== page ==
Authors: Jane Austen

  • Last updated on December 10, 2021

Last reviewed: June 2018

English novelist

December 16, 1775

Steventon, Hampshire, England

July 18, 1817

Winchester, Hampshire, England


Jane Austen was the seventh of eight children, the second daughter of a rural clergyman respected for his learning and literary taste. Two of her brothers followed their father to Oxford University and into the church; two others rose to be admirals in the navy. Except for brief schooling in Oxford, Southampton, and Reading, which ended at the age of nine, Austen was educated at home, where she learned French, a smattering of Italian, and some history and gained a thorough acquaintance with the essayists, novelists, and poets of the eighteenth century as well as with the works of William Shakespeare and John Milton.

Jane Austen

(Library of Congress)

Always somewhat shy but lively and witty, Austen developed into a young lady of cultivated manners. A brief but genuine romance with a young man whose identity is uncertain ended with his death. When she was nearly twenty-seven, she accepted, and the next day rejected, the marriage proposal of Harris Bigg-Wither, a friend of long standing, whom she realized she did not love.

Aside from writing, Jane Austen devoted her life to domestic duties and household affections and especially to being the companion and confidante of many of her nieces and nephews, who found her unfailingly kind, sympathetic, and amusing.

Having spent the first twenty-five years of her life in the rectory at Steventon, she moved in 1801, upon her father’s retirement, with her parents and sister Cassandra to Bath. After her father’s death in 1805 and a sojourn of three years in Southampton, she settled with her mother and sister in a cottage belonging to her brother Edward at Chawton, Hampshire, where she resided until two months before her death. There, working mainly in the general sitting room, she composed the final drafts of all her major works, hurriedly slipping the small sheets under the blotting paper if a visitor or servant appeared. In 1816 her health began to fail, and in May 1817, she and Cassandra moved to Winchester for adequate medical attention. Despite weakness and pain, she remained cheerful to the end. She died peacefully on July 18, 1817, at the age of forty-one and was buried in Winchester Cathedral.

Jane Austen’s novels, the first published when she was thirty-five and followed by five others in as many years, were the final fruits of an early and painstaking apprenticeship to literature. Three small volumes of juvenilia, written by the time she was eighteen years old, bear witness to her youthful talent for mimicry and burlesque; they also contain her first serious piece, “Catharine, or the Bower,” in which she anticipates Northanger Abbey. Her first completed novel, First Impressions (the lost original of Pride and Prejudice), was begun in October 1796 and finished in August 1797; her father offered the manuscript to a publisher without success. In November 1797, she started Sense and Sensibility. The next year she wrote Northanger Abbey, a revised version of which, titled Susan, she sold in 1803 for ten pounds to the publisher Crosby, who advertised but failed to publish it. Finally retrieved in 1816, an amended text appeared posthumously in 1818. The Watsons, a fragmentary progenitor of Emma, and Lady Susan, a biting epistolary satire, probably the germ of Mansfield Park, have survived in manuscripts written on paper watermarked 1803 and 1805, respectively. Extensively revised or rewritten between 1809 and 1811, Sense and Sensibility was published on October 31, 1811. The book was favorably received, and the edition sold out in less than two years, bringing its author 140 pounds. Pride and Prejudice appeared in 1813, Mansfield Park in 1814, and Emma in 1815. Persuasion was issued with Northanger Abbey in 1818, and by that date Sense and Sensibility and Mansfield Park had reached a second edition and Pride and Prejudice a third. Austen was engaged on a rough draft of the early chapters of a new novel, Sanditon, only a few weeks before she died.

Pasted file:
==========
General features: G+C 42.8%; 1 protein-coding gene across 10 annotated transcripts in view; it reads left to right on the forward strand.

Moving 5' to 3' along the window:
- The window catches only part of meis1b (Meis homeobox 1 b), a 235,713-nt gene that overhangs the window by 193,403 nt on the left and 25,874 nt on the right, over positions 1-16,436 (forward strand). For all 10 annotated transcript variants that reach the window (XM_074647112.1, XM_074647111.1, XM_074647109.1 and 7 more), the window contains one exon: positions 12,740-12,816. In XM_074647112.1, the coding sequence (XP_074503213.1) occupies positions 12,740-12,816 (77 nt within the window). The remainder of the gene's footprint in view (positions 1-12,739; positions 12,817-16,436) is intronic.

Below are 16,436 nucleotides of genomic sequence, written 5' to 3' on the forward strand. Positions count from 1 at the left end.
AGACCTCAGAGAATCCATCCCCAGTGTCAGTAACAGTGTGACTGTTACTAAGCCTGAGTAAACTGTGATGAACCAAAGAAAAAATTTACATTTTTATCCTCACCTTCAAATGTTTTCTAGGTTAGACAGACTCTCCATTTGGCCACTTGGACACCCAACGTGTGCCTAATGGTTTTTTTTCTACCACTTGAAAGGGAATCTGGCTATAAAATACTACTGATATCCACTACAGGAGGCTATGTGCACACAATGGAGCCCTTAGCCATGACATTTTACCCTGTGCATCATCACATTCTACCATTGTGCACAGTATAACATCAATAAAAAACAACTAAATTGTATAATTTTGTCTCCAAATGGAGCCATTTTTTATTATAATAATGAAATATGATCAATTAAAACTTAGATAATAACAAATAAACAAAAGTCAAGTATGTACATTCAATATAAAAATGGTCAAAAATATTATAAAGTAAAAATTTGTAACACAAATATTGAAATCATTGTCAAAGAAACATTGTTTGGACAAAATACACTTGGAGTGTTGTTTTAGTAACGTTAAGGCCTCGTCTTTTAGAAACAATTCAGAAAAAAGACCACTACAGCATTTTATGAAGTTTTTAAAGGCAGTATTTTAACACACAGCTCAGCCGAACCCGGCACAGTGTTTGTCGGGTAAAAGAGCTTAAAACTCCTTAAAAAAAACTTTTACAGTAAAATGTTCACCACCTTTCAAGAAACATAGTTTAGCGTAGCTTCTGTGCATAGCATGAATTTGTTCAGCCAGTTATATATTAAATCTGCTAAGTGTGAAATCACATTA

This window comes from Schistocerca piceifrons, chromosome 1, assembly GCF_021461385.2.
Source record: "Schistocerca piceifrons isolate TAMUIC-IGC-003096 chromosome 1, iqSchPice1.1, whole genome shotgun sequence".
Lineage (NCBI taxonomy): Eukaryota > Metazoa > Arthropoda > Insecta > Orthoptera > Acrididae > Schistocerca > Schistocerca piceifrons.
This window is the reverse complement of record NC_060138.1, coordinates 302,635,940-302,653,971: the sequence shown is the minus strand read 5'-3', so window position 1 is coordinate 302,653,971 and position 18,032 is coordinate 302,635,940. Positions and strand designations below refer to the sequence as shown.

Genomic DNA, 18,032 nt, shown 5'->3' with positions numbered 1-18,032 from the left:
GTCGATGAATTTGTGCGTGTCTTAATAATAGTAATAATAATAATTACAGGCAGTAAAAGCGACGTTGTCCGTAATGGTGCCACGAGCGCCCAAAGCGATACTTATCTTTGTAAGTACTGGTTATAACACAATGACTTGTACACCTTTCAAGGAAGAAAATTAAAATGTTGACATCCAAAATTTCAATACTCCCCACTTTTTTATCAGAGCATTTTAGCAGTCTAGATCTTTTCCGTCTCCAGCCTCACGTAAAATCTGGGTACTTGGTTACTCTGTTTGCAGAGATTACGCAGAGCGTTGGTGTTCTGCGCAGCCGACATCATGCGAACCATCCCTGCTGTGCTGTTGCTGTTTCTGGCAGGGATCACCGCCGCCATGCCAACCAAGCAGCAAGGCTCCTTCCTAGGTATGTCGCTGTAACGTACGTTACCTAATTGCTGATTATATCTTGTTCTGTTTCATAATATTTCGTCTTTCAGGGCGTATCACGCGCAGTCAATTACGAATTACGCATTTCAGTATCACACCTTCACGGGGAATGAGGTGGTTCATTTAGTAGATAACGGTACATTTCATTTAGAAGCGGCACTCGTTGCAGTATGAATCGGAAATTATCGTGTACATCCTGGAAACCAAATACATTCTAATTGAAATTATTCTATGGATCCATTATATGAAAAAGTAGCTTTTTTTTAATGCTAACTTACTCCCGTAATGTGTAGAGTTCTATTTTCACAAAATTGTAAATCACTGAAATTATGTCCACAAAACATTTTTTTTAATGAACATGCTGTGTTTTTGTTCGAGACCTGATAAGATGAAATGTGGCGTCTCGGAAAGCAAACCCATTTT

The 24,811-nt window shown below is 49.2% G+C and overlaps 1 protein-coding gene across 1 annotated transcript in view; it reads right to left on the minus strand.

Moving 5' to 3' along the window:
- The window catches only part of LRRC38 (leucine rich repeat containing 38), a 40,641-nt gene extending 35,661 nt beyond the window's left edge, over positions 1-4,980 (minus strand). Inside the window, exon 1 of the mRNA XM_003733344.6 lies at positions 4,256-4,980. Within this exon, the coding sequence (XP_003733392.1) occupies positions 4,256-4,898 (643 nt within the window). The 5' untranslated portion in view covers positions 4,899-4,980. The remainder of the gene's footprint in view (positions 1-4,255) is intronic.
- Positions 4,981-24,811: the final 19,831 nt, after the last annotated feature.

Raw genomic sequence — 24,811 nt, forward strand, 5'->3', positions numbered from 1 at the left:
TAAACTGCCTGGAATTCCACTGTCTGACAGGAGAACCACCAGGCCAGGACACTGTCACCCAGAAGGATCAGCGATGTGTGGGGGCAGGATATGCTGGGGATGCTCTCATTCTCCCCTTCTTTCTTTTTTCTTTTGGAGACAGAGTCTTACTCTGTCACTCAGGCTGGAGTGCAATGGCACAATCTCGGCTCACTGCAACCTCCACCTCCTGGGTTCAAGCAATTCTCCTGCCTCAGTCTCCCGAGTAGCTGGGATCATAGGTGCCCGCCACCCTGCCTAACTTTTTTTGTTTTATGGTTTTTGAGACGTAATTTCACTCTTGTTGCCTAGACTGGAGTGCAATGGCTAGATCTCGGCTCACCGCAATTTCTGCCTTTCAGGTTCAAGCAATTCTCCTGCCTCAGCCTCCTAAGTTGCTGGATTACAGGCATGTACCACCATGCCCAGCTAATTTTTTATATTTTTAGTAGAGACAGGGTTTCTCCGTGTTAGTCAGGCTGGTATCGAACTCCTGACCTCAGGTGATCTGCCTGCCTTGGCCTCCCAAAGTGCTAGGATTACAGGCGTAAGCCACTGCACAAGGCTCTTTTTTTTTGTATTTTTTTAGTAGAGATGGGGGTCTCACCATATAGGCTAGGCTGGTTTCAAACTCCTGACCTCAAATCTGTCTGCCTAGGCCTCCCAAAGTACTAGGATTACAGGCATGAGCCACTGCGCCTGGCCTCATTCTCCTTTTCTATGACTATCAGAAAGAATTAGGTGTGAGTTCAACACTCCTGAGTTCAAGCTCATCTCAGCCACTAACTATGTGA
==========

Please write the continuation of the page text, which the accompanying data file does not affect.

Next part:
Far ahead of her time in the techniques of narration, especially in the authorial control of point of view, Jane Austen, through her fidelity to life, her delineation of character, and her ironic insight, produced sophisticated comedy unsurpassed in the English novel. Entertainment, however, was not her sole aim. She was primarily a moral writer striving to establish criteria of sound judgment and right conduct in human relationships, and she inculcates the related virtues of self-awareness and unselfishness.